Buckler, who has entered a pair of Aston Martin Vantage GT4s in the GTS class, sees SprintX as an entry point to the series, particularly with plans to include an all-Am class next year

“To come in here to do SprintX, do five races in a season, be able to take a $250,000 budget and slice that in half, that becomes palatable,” he said. ‘That’s new people [in the series] and that’s what we’re after.

“I’m in dialogue with three separate groups of people that would come and race with us right now.”

There are some, though, that are not in favor of the SprintX concept at all.

“I understand what they’re trying to do, in bringing what works well for them outside of the United States here. I get that but I don’t see that taking hold right now,” Bob Stallings told Sportscar365.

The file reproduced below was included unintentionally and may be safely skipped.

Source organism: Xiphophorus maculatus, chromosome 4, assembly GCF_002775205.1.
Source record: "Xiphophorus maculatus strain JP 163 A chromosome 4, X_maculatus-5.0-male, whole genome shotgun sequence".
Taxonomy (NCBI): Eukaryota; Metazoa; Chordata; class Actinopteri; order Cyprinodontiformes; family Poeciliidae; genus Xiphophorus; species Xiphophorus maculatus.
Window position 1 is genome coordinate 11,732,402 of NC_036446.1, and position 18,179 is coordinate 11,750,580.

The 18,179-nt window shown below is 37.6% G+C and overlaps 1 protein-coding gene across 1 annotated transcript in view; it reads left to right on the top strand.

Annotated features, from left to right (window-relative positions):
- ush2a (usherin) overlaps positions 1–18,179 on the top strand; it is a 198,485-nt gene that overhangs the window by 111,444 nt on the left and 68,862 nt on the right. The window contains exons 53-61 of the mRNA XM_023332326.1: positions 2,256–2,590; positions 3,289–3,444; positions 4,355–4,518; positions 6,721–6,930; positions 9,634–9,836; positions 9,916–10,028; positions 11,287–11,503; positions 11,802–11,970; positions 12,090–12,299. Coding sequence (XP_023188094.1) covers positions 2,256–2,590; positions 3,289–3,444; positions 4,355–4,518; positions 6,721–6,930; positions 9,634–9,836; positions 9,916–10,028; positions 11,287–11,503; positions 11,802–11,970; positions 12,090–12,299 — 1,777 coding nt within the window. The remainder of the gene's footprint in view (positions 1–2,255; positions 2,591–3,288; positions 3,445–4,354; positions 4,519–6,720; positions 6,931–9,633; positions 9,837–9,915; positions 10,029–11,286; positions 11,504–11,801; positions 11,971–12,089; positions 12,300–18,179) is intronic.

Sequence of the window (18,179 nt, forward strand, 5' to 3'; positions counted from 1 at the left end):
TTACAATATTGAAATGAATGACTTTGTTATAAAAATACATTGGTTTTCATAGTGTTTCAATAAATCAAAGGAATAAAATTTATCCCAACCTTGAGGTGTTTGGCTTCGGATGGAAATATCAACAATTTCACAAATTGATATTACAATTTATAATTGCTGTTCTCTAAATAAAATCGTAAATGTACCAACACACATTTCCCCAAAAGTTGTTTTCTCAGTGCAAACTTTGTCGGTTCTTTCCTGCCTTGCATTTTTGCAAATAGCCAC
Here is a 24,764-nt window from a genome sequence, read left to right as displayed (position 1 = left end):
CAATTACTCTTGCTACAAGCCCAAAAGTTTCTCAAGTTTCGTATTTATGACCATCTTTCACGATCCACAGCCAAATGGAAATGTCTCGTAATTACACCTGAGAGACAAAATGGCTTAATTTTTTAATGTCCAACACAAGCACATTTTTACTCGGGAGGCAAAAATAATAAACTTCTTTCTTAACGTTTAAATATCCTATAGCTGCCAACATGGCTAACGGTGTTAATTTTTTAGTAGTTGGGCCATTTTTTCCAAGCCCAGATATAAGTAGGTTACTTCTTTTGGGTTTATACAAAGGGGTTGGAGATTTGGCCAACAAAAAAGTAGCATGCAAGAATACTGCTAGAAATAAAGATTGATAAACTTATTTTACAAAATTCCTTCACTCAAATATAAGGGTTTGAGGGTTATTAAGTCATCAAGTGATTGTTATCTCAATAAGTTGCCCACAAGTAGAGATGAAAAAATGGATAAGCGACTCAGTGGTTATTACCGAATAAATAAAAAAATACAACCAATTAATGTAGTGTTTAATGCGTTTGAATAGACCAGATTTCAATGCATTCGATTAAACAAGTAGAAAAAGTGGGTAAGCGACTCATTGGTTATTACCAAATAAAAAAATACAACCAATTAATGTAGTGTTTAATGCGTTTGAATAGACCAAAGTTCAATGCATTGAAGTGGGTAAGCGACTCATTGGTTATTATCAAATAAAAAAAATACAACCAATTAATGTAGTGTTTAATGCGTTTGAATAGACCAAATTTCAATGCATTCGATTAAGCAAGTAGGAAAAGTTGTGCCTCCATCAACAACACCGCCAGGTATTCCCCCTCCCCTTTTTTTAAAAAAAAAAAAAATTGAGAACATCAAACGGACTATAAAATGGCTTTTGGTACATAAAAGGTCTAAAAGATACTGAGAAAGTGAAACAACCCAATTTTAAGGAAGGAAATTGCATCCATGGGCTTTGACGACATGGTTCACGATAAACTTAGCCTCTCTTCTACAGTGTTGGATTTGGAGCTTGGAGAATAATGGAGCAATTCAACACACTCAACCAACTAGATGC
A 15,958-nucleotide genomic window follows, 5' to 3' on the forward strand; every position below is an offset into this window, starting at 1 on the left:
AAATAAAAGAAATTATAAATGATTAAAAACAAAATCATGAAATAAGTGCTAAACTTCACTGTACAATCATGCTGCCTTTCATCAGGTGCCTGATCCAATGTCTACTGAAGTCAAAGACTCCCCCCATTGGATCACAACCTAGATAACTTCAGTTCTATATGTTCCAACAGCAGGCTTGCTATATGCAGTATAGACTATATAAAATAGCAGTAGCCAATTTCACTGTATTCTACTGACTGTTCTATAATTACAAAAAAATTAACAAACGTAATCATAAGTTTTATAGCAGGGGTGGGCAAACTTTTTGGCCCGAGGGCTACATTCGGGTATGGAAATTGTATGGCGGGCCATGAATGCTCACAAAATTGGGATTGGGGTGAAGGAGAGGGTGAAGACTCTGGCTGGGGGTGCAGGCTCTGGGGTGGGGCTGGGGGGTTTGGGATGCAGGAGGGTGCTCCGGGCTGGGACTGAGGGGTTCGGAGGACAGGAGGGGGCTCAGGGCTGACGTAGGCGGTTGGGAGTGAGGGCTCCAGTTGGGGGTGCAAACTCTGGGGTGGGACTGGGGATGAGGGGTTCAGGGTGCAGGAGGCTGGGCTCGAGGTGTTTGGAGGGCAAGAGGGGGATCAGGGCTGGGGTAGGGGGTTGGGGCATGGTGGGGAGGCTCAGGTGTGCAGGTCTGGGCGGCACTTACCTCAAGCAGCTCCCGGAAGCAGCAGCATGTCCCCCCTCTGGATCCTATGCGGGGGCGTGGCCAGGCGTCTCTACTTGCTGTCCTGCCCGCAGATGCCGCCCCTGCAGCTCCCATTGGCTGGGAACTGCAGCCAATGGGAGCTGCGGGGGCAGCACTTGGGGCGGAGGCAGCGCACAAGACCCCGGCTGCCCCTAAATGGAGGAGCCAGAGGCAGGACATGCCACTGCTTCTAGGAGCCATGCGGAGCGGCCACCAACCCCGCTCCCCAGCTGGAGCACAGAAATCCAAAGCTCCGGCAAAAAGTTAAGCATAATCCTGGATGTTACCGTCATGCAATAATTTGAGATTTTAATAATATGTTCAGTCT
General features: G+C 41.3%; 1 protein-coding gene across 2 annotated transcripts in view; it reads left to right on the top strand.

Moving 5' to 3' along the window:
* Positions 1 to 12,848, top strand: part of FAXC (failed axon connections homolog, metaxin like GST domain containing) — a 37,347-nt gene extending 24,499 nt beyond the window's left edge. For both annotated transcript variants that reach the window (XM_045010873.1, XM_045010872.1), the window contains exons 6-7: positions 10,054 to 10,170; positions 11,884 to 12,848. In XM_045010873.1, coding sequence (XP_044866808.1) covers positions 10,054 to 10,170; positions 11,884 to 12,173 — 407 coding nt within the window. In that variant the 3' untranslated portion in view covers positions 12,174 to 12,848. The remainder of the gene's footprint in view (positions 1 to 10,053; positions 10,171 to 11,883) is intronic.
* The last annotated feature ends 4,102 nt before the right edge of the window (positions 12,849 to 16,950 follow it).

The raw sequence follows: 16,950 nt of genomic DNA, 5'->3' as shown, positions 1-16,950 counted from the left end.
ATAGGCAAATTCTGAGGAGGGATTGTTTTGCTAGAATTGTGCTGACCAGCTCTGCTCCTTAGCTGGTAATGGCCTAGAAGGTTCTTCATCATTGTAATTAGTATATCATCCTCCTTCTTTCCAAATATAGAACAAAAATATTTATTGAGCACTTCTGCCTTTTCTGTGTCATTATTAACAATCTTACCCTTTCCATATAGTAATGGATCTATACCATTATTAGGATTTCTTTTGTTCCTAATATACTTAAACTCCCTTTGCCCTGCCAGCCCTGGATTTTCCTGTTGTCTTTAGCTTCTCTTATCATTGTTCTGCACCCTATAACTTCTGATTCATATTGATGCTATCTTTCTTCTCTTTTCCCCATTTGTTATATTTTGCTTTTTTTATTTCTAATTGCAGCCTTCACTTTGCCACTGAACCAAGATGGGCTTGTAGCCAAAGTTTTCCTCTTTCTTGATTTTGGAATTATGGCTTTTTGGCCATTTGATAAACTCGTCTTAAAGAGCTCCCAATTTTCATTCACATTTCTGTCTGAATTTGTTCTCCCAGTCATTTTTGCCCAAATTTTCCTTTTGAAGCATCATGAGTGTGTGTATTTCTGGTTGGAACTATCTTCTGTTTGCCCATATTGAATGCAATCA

“SprintX makes no sense for us at all; It’s just a way to damage the car.

“I don’t think, for a matter of speaking, the serious teams are going to be fascinated by SprintX. I think Sprint is their format and why they’re here.”

Stallings said he has no interest in entering the full SprintX championship, and would only focus on the single-driver races for his GT class effort next year.

“Sprint makes sense to us,” he said. “Whether it’s five or ten [events], we’re fine. I would rather they accommodate the people who have these budget constraints because I want to see [more] cars. ”

A handful of longtime PWC entrants are also resistant of a switch to a two-driver format.

“I think it makes more sense in GT than GTS because the costs are higher there,” Blackdog Speed Shop team owner/driver Tony Gaples told Sportscar365.